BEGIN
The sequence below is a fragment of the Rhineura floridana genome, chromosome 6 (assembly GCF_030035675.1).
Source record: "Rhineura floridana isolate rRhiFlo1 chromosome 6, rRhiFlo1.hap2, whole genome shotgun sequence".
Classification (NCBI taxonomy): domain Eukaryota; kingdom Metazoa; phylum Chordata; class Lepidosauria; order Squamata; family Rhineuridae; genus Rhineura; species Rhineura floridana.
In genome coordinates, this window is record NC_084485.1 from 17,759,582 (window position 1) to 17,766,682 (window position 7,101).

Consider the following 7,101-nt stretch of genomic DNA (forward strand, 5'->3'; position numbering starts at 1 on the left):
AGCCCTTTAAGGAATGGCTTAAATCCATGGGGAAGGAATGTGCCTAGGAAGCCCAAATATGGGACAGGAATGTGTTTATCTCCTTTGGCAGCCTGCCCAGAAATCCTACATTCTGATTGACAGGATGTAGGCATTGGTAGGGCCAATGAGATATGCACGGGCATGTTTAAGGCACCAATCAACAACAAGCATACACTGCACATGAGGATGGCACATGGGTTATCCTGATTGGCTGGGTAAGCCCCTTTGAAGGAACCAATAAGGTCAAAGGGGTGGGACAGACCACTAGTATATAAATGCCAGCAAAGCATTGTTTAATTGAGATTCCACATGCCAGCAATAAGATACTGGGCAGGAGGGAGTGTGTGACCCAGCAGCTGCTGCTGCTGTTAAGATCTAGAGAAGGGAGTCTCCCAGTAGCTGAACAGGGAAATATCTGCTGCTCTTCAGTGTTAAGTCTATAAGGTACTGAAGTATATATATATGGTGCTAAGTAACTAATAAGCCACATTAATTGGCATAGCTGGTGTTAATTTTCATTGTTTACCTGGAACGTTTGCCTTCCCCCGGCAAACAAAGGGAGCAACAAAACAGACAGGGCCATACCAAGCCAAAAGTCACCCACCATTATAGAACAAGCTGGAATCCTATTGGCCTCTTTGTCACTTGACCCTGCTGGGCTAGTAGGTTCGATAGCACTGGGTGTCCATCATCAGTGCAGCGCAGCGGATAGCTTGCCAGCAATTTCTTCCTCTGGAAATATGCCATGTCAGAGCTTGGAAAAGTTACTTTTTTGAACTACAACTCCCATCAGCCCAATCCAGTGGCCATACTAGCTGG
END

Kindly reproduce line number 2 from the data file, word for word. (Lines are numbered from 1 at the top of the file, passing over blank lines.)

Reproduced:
Source record: "Rhineura floridana isolate rRhiFlo1 chromosome 6, rRhiFlo1.hap2, whole genome shotgun sequence".